Further, another new power given to the High Court under this section is the duty to issue a declaration of incompatibility where a subsequently enacted Act cannot be interpreted in a way which would be compatible with this Bill. Although a declaration of incompatibility has no legal consequence on the validity of the reviewed Act, it amounts to a soft review as it imposes political pressure on Parliament to change the incompatible law.

These two new measures are not novel to persons familiar with public law in the United Kingdom. The key remedies under the Human Rights Act 1998 (“HRA”) are an interpretation of compatibility and a declaration of incompatibility. Although the transfer of legal remedies into other legal system might be beneficial, it should be done with great caution. The HRA and its key measures are seen as a compromise between effective human rights protection and parliamentary sovereignty under an uncodified constitution. This special situation does not apply to the Indian situation. India has a codified constitution under which human rights are protected and fully enforceable by the Supreme Court through hard judicial review. Therefore, there is no need to create an intermediate level of human rights protection that this Bill seeks to do. A higher human rights protection against a legislation may only be achieved under the current legal system by amending the Constitution. This Bill, however, institutes new grounds for judicial review of Acts of Parliament without following the constitutional amendment procedure.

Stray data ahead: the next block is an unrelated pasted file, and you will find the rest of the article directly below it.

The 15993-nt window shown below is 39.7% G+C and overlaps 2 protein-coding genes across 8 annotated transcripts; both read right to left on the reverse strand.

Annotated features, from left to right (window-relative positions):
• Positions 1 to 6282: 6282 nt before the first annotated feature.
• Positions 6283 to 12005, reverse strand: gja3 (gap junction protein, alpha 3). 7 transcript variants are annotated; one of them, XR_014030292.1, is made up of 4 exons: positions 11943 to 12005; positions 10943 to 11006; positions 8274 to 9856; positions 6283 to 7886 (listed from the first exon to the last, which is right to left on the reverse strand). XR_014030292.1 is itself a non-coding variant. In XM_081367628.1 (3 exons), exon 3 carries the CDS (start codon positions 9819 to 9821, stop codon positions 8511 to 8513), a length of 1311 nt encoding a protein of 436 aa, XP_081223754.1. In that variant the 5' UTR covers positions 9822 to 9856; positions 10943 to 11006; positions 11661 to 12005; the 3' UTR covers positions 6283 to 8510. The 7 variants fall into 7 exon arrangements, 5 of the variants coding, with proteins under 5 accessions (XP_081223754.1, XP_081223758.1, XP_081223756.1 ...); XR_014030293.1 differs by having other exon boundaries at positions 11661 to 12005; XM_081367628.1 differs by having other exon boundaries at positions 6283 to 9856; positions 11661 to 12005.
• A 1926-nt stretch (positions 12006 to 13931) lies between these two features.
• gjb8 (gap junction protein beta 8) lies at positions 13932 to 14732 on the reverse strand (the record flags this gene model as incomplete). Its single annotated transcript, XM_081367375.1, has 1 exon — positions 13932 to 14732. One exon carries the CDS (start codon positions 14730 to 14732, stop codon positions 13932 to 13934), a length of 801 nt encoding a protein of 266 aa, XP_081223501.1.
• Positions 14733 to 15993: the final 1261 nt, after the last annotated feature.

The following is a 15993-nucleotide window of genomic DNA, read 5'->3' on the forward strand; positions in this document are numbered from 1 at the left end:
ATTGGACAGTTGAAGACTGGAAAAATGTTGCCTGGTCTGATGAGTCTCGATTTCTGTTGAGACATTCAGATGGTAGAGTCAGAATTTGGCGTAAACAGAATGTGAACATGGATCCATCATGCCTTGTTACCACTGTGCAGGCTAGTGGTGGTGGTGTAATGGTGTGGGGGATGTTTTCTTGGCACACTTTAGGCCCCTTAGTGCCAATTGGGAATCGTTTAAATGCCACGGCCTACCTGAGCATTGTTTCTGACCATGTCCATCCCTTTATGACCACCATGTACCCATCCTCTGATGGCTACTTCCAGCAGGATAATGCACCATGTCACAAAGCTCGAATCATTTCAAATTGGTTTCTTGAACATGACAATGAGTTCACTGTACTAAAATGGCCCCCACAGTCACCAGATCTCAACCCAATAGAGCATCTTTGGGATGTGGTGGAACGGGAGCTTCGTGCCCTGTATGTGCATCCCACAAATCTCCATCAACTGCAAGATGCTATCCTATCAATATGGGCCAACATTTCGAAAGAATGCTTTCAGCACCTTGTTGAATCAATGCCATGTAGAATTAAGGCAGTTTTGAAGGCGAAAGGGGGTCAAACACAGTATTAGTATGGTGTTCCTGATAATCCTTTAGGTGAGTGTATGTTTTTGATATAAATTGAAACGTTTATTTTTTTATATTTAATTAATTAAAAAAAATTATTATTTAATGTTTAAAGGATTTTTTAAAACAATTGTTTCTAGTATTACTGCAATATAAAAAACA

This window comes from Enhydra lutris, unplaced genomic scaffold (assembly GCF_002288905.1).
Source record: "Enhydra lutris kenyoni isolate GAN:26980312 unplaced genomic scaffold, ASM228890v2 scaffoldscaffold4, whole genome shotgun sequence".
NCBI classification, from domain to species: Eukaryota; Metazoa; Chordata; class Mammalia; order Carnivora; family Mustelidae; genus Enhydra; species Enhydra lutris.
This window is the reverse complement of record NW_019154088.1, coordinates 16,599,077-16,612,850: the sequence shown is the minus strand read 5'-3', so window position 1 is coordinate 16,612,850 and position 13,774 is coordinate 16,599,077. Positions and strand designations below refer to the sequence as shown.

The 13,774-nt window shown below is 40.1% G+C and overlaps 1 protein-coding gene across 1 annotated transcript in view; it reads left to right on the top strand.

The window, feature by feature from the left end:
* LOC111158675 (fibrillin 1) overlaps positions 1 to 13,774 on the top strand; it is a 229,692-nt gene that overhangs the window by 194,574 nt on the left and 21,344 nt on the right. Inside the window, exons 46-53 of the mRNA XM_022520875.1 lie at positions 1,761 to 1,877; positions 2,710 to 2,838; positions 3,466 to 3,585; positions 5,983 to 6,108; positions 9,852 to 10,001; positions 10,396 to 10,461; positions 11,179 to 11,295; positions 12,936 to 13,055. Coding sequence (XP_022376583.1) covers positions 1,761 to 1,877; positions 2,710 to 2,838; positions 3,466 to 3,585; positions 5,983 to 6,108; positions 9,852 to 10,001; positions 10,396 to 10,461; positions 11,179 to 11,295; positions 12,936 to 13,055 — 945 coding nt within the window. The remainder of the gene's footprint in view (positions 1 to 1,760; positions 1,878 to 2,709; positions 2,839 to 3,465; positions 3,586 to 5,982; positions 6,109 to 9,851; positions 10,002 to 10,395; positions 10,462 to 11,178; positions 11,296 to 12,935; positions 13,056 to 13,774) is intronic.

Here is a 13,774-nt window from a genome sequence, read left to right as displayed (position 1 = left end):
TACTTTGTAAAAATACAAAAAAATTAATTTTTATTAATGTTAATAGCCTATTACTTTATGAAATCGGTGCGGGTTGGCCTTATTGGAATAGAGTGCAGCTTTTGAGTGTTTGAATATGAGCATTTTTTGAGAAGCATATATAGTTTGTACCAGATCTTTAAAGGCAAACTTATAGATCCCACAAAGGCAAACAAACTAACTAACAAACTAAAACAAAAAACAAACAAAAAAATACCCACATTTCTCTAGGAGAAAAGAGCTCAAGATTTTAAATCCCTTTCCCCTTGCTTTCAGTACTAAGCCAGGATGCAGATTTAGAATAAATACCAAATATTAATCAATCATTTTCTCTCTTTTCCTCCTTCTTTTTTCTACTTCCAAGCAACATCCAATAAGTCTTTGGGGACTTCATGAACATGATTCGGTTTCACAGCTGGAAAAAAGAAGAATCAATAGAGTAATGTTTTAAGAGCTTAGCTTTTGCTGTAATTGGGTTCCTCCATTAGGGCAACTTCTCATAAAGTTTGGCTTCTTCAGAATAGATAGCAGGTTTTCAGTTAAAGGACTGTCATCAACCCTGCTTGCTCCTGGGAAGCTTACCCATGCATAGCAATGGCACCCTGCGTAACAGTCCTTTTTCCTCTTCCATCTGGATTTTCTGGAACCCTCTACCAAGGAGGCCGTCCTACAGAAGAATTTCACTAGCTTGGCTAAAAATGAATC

Additionally, this provision also has the powers to upset the principle of federalism under the Constitution. This Bill, by allowing any later act which might include also state legislation to be reviewed under this Bill, impedes upon the law making powers of the states.

Furthermore, there is a risk that the Indian courts will adopt case law of the British courts by interpreting the concept of compatibility. The Indian courts have already a tendency to adopt British principles into Indian law as may be observed in judicial review in administrative law. Therefore, if the Bill draws on a one to one remedy already existing in the British legal system it actually invites the Indian courts to follow their lead by interpreting the remedies in the same way. This blind importation of the case law may even further compromise the current constitutional framework as the British courts constructed the interpretation of compatibility very broadly. All provisions, notwithstanding their wording, may be read down to the extent that it does not compromise the “key features” (Ghaidan v. Godin-Mendoza, [2004] UKHL 30) of that Act. This means, if adopted by the Indian courts, that the hard judicial review under this Bill would apply to almost all provisions of reviewed Acts and effectively amending the hard judicial review under the constitution without following the constitutional amendment procedure.

Conclusion

Even if, the legal issues expressed above are addressed, there remains a concern with an approach to achieving equality through the ordinary civil remedy that relies to heavily on the courts as the key legal institution for enforcement. In a society where access to justice is still beyond the reach of the millions it is questionable whether such an approach would ultimately manage to create a significant, measurable impact in curbing discrimination.

(Sudhir Krishnaswamy, Diksha Sanyal, and Andreas Walter work with the Centre for Law and Policy Research)